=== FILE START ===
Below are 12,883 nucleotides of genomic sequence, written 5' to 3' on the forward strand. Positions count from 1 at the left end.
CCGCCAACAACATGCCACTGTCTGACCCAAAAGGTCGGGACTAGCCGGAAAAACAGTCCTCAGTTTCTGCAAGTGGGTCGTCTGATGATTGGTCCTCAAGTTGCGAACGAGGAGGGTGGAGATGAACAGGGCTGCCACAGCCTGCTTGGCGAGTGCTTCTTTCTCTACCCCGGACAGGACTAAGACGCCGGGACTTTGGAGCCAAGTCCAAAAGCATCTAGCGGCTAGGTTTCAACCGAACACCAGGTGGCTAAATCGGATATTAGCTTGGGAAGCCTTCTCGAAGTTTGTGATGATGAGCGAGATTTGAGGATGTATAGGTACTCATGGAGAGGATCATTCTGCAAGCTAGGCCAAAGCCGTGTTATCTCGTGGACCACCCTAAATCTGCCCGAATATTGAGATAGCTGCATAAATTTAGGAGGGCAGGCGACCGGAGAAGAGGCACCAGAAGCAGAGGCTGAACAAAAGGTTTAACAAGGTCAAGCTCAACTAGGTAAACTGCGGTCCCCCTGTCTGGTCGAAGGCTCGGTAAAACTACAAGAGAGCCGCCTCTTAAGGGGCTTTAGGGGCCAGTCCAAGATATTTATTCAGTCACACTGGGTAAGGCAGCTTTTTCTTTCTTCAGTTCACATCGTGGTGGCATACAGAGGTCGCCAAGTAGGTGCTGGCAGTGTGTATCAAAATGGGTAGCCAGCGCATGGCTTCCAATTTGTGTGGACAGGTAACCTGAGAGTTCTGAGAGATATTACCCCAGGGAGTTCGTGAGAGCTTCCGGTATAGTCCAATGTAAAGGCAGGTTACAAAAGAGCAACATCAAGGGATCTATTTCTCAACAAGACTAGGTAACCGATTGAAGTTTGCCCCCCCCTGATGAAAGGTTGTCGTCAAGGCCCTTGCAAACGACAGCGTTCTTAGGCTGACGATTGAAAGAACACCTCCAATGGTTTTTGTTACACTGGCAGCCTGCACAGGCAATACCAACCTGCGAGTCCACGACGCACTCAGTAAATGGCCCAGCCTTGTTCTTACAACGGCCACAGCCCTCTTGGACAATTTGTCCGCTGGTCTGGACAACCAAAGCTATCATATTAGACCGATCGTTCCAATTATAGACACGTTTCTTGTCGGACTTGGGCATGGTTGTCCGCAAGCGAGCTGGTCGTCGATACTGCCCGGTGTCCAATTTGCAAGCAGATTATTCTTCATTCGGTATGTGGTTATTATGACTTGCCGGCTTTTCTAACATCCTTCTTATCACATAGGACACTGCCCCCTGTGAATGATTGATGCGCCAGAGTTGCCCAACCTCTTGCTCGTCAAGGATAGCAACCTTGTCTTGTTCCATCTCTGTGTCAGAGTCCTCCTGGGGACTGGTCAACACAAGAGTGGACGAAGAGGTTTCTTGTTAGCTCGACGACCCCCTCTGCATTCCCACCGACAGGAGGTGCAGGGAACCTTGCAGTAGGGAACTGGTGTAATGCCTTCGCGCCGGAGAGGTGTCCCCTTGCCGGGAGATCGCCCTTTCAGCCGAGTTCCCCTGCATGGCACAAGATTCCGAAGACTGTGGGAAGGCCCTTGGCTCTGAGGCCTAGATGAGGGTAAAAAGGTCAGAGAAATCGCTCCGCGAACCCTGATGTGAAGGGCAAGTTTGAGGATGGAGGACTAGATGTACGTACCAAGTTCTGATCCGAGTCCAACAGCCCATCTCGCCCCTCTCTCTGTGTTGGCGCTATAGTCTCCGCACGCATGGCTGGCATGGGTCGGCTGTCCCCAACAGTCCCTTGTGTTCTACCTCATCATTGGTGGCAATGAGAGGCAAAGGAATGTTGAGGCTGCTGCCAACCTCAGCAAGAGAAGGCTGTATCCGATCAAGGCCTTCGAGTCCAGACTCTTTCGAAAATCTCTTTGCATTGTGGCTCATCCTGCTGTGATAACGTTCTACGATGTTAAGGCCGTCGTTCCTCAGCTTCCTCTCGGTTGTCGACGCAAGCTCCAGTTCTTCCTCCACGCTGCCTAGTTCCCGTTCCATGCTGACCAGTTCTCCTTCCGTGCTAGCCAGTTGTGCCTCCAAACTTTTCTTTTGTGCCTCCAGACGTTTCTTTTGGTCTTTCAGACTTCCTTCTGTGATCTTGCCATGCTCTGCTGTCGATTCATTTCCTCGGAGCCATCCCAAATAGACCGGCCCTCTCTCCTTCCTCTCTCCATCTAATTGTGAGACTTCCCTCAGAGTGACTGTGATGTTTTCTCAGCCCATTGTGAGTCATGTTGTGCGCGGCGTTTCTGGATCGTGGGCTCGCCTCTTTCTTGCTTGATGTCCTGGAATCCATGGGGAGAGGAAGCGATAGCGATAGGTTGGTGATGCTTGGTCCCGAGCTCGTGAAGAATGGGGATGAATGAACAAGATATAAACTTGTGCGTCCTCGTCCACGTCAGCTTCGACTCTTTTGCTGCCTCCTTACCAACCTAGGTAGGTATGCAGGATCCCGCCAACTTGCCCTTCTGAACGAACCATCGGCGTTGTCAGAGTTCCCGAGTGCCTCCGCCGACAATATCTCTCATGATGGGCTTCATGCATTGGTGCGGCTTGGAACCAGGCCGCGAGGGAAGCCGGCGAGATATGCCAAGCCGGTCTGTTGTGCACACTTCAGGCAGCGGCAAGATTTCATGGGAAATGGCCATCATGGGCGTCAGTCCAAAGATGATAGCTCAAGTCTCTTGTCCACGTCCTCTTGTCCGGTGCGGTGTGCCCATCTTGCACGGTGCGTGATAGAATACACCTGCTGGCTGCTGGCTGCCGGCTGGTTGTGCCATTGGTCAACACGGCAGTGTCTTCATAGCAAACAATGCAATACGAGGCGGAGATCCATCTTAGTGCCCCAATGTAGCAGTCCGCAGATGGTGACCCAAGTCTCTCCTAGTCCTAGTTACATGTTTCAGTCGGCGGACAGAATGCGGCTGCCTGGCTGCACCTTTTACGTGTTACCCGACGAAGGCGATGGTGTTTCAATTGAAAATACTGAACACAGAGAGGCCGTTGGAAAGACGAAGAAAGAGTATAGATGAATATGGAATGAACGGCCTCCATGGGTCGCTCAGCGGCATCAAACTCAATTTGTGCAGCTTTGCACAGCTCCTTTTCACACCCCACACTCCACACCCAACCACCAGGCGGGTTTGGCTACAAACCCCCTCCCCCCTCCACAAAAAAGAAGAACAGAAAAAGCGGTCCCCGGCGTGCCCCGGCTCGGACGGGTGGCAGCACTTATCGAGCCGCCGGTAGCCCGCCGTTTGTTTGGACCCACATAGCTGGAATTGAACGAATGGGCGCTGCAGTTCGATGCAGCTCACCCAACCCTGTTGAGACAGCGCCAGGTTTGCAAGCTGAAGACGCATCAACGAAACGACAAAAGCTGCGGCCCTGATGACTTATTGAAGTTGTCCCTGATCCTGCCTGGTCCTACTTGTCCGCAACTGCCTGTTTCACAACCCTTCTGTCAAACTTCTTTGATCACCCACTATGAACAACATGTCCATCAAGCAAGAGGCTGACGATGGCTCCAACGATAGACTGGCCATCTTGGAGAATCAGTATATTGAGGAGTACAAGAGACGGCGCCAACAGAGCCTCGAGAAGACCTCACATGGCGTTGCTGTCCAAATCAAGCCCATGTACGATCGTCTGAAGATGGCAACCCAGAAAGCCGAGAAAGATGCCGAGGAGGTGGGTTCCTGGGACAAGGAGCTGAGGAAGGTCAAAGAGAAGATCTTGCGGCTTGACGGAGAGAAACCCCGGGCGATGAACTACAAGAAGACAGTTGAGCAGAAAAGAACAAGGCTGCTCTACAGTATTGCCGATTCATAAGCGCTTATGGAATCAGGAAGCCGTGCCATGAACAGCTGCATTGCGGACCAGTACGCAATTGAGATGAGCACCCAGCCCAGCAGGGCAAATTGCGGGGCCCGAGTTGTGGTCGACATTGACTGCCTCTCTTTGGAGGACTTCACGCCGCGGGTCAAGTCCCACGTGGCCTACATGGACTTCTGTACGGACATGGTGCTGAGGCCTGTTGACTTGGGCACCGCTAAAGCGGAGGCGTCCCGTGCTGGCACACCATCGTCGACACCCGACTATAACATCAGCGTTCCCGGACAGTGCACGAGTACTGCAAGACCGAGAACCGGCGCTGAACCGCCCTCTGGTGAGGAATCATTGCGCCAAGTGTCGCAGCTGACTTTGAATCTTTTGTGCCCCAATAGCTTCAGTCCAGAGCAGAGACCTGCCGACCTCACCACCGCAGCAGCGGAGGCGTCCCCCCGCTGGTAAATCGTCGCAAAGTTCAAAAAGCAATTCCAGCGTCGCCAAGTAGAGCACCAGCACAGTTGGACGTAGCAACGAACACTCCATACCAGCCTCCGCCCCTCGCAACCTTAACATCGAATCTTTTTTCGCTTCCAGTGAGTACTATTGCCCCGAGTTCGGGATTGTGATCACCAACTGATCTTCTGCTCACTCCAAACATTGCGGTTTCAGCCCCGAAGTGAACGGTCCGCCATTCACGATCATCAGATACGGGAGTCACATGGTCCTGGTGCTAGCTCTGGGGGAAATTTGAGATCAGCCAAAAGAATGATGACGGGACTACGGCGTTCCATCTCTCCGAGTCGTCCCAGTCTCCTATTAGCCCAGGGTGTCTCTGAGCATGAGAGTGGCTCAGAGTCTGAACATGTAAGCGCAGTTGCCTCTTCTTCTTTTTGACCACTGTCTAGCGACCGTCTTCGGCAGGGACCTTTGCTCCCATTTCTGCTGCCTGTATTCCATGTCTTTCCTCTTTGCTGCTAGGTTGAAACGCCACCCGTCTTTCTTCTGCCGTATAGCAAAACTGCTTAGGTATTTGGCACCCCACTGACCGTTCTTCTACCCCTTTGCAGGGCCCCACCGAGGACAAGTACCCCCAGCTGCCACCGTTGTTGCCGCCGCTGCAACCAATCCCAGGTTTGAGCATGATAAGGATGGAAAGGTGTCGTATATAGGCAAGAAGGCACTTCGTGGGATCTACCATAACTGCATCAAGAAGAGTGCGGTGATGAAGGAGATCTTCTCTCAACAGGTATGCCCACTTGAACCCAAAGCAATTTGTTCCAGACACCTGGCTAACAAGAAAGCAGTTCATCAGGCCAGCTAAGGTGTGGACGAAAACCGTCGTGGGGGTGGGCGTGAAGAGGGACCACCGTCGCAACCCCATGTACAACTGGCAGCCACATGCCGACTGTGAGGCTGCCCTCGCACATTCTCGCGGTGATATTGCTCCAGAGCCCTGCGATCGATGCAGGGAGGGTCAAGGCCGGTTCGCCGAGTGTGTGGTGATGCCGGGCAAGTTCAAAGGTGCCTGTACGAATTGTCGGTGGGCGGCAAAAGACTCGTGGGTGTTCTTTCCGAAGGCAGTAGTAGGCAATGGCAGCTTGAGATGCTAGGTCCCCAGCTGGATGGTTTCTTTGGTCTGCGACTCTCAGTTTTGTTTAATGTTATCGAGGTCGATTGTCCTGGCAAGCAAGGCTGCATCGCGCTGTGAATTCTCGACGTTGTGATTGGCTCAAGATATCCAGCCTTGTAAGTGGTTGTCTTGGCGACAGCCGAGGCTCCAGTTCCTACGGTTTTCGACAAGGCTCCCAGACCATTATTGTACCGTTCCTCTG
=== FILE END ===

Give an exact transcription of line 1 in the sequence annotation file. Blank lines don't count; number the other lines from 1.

Below are 12,883 nucleotides of genomic sequence, written 5' to 3' on the forward strand. Positions count from 1 at the left end.